And the whole thing is based upon those hideous hoax "baby parts" videos, the makers of which are under indictment in Texas for breaking laws in the making of them. Despite the fact that every single investigation in states across the country has not found any proof of wrongdoing, states like Texas are ignoring the evidence and continuing to use them as an excuse to shut down clinics. John Kasich's Attorney General (and former U.S. Senator) Mike DeWine did not find any evidence that the organization was breaking laws but he went the extra mile to launch spurious attacks on them with phony "inquiries" into whether or not the clinics used "humane methods" of dealing with the fetal tissue. (They follow the same laws and rules that are followed by all medical researchers.)

In other words, the state went on a Planned Parenthood witch hunt looking for reasons to justify shutting them down. It didn't really take any justification. They just did it.

Planned Parenthood head Cecile Richards said:

"This legislation will have devastating consequences for women across Ohio. John Kasich is proudly eliminating care for expectant mothers and newborns; he is leaving thousands without vital STD and HIV testing, slashing a program to fight domestic violence, and cutting access to essential, basic health care."

It's just the latest element of Governor Kasich's systematic longterm strategy to virtually eliminate the ability for women to obtain abortions in the state of Ohio. And yes, he calls himself a fierce defender of the U.S. Constitution.

Just a week ago, the Supreme Court heard Whole Woman’s Health v. Hellerstedt, which will decide whether or not abortion, already a legal practice, will be practically accessible to millions of women. It asks if the Texas state law HB-2, which in part ordered that abortion providers have admitting privileges at local hospitals and meet the standards of outpatient surgical centers, places an “undue burden” on women’s access to abortion. Guess who passed a similar law in Ohio? That's right, John Kasich, everyone's favorite moderate.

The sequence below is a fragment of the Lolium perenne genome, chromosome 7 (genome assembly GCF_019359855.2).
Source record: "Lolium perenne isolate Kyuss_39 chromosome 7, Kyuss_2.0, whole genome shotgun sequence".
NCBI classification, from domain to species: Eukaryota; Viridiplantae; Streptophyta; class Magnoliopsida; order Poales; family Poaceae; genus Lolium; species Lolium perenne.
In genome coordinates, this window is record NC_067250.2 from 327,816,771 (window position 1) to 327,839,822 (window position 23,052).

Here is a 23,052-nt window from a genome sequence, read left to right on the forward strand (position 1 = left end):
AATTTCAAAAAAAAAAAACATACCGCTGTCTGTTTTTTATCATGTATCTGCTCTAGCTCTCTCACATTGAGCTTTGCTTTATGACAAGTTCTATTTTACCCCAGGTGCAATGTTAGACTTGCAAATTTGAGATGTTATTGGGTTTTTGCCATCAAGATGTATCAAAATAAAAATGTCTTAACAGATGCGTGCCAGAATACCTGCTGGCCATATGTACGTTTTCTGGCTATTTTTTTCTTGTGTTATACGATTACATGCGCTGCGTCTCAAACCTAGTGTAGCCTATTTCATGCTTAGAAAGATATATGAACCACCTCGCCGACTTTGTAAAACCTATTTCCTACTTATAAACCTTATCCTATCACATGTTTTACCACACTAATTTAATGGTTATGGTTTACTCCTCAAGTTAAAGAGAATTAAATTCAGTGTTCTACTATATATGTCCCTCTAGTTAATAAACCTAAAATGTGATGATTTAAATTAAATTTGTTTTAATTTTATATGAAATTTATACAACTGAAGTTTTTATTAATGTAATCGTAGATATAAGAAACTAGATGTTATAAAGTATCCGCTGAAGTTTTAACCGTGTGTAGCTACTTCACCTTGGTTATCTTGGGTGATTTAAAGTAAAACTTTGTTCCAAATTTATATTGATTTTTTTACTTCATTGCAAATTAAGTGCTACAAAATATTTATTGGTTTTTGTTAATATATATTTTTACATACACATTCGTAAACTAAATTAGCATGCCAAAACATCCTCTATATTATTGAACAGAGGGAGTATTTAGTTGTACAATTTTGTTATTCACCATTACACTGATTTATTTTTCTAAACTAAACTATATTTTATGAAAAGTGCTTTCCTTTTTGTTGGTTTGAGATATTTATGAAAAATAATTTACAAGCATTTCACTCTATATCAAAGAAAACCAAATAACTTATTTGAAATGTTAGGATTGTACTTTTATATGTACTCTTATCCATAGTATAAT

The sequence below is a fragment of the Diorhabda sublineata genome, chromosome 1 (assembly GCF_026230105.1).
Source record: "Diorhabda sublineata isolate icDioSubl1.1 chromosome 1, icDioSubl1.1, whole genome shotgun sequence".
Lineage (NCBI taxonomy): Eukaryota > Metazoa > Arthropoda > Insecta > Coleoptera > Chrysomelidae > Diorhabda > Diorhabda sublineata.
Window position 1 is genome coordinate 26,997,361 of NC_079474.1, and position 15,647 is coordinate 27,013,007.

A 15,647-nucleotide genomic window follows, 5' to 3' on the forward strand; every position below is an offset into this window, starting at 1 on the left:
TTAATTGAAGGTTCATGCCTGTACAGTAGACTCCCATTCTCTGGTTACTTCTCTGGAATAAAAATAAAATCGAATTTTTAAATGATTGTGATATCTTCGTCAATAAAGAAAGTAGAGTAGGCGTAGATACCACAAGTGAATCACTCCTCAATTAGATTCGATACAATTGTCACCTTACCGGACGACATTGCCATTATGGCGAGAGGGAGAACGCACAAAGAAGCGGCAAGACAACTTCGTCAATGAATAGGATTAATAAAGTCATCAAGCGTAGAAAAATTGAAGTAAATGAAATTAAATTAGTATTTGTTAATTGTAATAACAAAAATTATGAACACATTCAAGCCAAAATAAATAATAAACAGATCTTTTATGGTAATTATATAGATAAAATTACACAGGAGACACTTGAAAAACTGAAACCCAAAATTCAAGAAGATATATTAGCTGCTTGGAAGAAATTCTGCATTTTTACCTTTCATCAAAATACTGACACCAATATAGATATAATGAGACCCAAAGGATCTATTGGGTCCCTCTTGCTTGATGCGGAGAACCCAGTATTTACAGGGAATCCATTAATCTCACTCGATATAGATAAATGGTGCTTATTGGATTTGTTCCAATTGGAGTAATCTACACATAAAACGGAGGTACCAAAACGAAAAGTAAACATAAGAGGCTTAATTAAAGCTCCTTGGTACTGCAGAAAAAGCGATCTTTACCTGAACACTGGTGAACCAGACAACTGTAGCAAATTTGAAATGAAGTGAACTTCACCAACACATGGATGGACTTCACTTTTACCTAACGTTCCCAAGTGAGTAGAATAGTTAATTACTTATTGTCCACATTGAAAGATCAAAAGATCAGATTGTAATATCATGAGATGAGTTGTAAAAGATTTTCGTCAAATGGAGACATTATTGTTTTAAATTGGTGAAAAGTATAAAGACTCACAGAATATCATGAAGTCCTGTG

In 2013, Kasich approved a budget that included some of the harshest anti-abortion legislation in the country, including a provision requiring abortion clinics to have “transfer agreements” with private hospitals. The innovation in his law was that they also banned clinics from partnering with any public institutions such as those affiliated with state Universities. And wouldn't you know it, most of the private hospitals in Ohio are owned by the Catholic church, which obviously will refuse to accommodate clinics that perform abortion. Oh well.

Then, just to prove that he has a sense of humor, Kasich and his henchmen in the legislature made a provision for clinics to seek a "waiver" and then populated the department that would approve such waivers with anti-abortion zealots.

The Cleveland Plain Dealer editorial board wrote:

“These draconian rules aimed at closing Ohio’s abortion clinics appear to be a thinly veiled effort to get before the U.S. Supreme Court a challenge to Roe v.Wade, the case that legalized abortion.”

John Kasich is commonly lauded by the media for bucking the conservative orthodoxy requiring GOP governors to reject the federal government's money to expand Medicaid under the Affordable Care Act. Why, Kasich even quoted Bible verses about the caring for the poor and everything! But it's more likely that as a former House budget chairman, he simply understood that the state would require federal help to pay for the health care of the thousands of women whom would he was planning to force to bear children against their will. And all those women who would miss early screenings for breast cancer and uterine and cervical cancer along the rise in HIV and AIDS was sure to be expensive. He was always a good numbers cruncher.

The only state in America that has closed more clinics than Ohio is the state of Texas. Ted Cruz had better watch his back if he wants to remain the poster boy for right-wing extremism.  John Kasich might give him a run for his money.

By Heather Digby Parton

Heather Digby Parton, also known as "Digby," is a contributing writer to Salon. She was the winner of the 2014 Hillman Prize for Opinion and Analysis Journalism.

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Abortion Elections 2016 Gop Primary John Kasich Planned Parenthood Reproductive Justice